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For more on the Dragpunk Collective, visit www.facebook.com/dragpunkcollective

For more from The Nightingale Club, including full event listings and online ticket sales, visit www.nightingaleclub.co.uk

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NOT NORMAL – NOT OK is a campaign to encourage safety and respect within live music venues, and to combat the culture of sexual assault and aggression – from dance floor to dressing room.

To sign up to NOT NORMAL – NOT OK, click here. To know more about the NOT NORMAL – NOT OK sticker campaign, click here.

BPREVIEW: Dragpunk presents Drag Me to Hell! @ The Nightingale Club 12.10.18

BPREVIEW: Dragpunk presents Drag Me to Hell! @ The Nightingale Club 12.10.18Words by Ed King

On Friday 12th October, the Dragpunk collective are back for another show – returning to The Nightingale with Drag Me to Hell!

Appearing at Drag Me to Hell! will be the whole Dragpunk collective Amber Cadaverous, Paul Aleksandr, Tacky Alex, with Lilith as the evening’s hostess – joined by Cosmic Crum, Tanja McKenzie, and Eva Serration.

There will also be a special guest appearance from Ruby Wednesday, who is flying The Familyyy Fierce nest for a night to sit glacier cherry style on the evening’s proceedings in Birmingham.

Doors open at The Nightingale Club from 8:30pm, with Drag Me to Hell! starting from 9:30pm prompt – running until the 16+ curfew ends at 11pm. Tickets are priced at a super reasonable £3 (adv) and £5 (otd), with entry to the official after party included if you’re old enough to go. Or brave enough, this is a ‘Halloween Theatre Show’ after all…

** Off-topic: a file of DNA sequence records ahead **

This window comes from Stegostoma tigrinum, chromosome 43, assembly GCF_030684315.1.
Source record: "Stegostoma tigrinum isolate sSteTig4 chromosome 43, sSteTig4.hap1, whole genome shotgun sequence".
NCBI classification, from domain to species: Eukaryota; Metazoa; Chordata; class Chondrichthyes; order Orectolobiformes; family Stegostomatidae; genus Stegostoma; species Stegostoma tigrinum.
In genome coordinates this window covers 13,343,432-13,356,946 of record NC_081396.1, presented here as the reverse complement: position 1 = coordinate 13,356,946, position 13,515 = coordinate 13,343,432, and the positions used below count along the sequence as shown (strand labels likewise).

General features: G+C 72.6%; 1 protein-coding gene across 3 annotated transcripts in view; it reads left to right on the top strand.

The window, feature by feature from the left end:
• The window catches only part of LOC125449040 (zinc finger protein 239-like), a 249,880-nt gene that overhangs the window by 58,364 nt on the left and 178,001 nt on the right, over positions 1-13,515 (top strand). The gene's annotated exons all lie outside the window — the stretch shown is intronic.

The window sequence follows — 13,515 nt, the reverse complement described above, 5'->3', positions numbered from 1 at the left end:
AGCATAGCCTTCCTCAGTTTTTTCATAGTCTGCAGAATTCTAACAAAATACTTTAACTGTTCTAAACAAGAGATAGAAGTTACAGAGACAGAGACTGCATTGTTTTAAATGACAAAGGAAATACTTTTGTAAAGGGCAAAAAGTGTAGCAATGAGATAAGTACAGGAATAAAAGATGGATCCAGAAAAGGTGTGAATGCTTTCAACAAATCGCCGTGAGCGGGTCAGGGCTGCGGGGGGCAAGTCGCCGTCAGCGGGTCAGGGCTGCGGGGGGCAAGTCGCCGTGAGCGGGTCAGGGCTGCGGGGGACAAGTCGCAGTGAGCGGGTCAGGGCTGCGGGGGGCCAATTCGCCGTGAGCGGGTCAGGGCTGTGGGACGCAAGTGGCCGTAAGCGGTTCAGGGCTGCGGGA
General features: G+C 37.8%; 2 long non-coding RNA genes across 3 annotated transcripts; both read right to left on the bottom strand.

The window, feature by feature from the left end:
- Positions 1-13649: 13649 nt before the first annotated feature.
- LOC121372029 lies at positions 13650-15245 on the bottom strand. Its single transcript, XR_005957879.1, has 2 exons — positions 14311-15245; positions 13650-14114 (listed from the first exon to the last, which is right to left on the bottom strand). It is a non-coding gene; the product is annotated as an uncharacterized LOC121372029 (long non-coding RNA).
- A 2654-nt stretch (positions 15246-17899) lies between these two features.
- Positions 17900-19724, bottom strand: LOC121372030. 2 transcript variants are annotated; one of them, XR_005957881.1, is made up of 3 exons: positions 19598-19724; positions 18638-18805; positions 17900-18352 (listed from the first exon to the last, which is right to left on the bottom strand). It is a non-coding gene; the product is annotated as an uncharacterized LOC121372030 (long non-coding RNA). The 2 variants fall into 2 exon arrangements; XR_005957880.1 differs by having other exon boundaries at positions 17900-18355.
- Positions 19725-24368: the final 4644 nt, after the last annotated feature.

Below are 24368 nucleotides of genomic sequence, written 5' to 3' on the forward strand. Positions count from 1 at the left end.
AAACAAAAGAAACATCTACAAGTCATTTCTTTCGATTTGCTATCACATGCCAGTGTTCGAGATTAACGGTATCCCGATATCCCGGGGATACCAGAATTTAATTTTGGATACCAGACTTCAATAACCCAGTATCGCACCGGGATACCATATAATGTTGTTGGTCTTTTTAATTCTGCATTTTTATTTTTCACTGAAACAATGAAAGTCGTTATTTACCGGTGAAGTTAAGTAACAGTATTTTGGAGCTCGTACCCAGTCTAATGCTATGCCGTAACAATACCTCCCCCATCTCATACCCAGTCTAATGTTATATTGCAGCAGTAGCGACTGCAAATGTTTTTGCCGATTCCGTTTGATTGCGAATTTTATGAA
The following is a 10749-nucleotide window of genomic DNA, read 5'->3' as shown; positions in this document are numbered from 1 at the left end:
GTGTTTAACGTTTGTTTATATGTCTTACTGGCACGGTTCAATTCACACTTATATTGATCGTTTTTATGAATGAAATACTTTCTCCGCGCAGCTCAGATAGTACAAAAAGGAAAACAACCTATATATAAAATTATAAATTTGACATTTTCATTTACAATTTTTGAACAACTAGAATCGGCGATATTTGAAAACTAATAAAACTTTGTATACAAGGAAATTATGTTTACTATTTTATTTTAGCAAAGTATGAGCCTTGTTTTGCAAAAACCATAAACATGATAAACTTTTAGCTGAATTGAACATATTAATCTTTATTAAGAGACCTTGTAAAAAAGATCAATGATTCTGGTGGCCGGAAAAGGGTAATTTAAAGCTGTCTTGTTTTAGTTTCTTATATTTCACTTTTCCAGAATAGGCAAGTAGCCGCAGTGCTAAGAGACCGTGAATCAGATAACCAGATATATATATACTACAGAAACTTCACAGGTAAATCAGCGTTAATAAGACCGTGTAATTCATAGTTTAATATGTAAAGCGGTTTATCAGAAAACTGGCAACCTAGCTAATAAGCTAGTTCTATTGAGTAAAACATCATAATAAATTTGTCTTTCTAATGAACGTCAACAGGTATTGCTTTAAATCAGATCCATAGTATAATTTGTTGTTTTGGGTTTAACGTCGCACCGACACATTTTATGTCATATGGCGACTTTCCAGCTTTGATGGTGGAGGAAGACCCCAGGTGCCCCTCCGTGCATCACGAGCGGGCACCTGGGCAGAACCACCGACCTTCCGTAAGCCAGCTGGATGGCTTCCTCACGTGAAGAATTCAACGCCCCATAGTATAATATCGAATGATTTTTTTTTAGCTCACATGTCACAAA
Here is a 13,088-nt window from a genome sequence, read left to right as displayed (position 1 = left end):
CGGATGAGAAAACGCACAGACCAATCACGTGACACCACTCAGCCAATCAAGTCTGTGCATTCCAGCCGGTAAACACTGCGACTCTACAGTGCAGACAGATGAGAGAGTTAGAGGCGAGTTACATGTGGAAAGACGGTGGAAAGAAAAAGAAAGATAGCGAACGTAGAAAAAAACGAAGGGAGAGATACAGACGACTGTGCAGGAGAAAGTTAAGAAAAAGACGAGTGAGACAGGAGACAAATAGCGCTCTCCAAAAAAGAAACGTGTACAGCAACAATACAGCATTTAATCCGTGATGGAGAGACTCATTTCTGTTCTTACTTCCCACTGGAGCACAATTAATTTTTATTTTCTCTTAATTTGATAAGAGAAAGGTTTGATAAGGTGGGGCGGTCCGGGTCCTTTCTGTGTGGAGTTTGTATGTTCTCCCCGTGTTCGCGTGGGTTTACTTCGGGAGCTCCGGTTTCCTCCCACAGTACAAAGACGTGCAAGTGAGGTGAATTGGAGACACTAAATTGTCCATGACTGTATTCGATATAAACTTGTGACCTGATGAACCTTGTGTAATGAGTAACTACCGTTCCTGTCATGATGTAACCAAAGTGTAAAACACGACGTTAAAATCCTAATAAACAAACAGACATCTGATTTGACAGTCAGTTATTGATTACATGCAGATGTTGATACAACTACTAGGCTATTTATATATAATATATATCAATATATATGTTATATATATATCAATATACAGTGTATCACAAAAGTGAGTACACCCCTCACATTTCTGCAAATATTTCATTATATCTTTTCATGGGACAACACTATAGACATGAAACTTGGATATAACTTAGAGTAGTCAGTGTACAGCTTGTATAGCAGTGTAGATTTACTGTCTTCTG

For direct links to online ticket sales for Drag Me to Hell! visit Eventbrite by clicking here. Or for more information on the show, visit the Facebook Event page by clicking here.

Dragpunk Presents’ first show back in April, Candyland, was a showcase of the collective’s great, good and covered in condiments – ‘showcasing local and national UK drag of all genders, sexualities and abilities that you’ll adore!’ Check out Emily Doyle’s illustrated Birmingham Review of Candyland by clicking here.

But there’s more to Dragpunk that shock, horror, and baking ingredients abuse – the local ‘collective of creative queer-minded people’ are strong advocates for artistry and inclusivity, promoting shows that create ‘a safe space for self-expression’ for every friendly face that attends.

Dragpunk’s latest offering, Drag Me to Hell! is also a shimmy/shake into more theatrical territory, with the set piece showcase conveyor belt making way for a narrative led production.

We want to give a solid Halloween show,” explains Dragpunk’s Paul Aleksandr, “full of atmosphere with some very cool and well thought out performances, from horror to some creepy tongue-in-cheek comedy. It’s the start of something different for drag Birmingham drag shows.”

Sounds like a night out to me, one the show’s promo rhetoric says ‘will take you back to the times of Victorian darkness, bringing drag performances and theatre together, where spirits, demons, and some good ol’ camp horror will bring the night alive! Quite literally!’

Ah, you’ve got to love Halloween for the marriage of performance and art, and Dragpunk have never been afraid of a bit of needle and thread. If you’ve ever seen Aleksandr’s ‘Hungry Caterpillar’ costume…

Dragpunk Presents: Drag Me to Hell! at The Nightingale Club on Friday 12th October. For direct links to online ticket sales for Drag Me to Hell!, visit Eventbrite by clicking here. Or for more information on the show, visit the Facebook Event page by clicking here.

For more on the Dragpunk Collective, visit www.facebook.com/dragpunkcollective

For more from The Nightingale Club, including full event listings and online ticket sales, visit www.nightingaleclub.co.uk

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NOT NORMAL – NOT OK is a campaign to encourage safety and respect within live music venues, and to combat the culture of sexual assault and aggression – from dance floor to dressing room.

To sign up to NOT NORMAL – NOT OK, click here. To know more about the NOT NORMAL – NOT OK sticker campaign, click here.

BREVIEW: Dragpunk Presents Candyland @ The Nightingale Club 06.04.18

Words & illustrations by Emily Doyle

On Friday 6th April, queer art collective Dragpunk took over the middle floor of The Nightingale Club. This was the venue for their brand new performance night, Dragpunk Presents. For the uninitiated, we caught up with host Amber Cadaverous – who began by explaining the origins of the group’s name.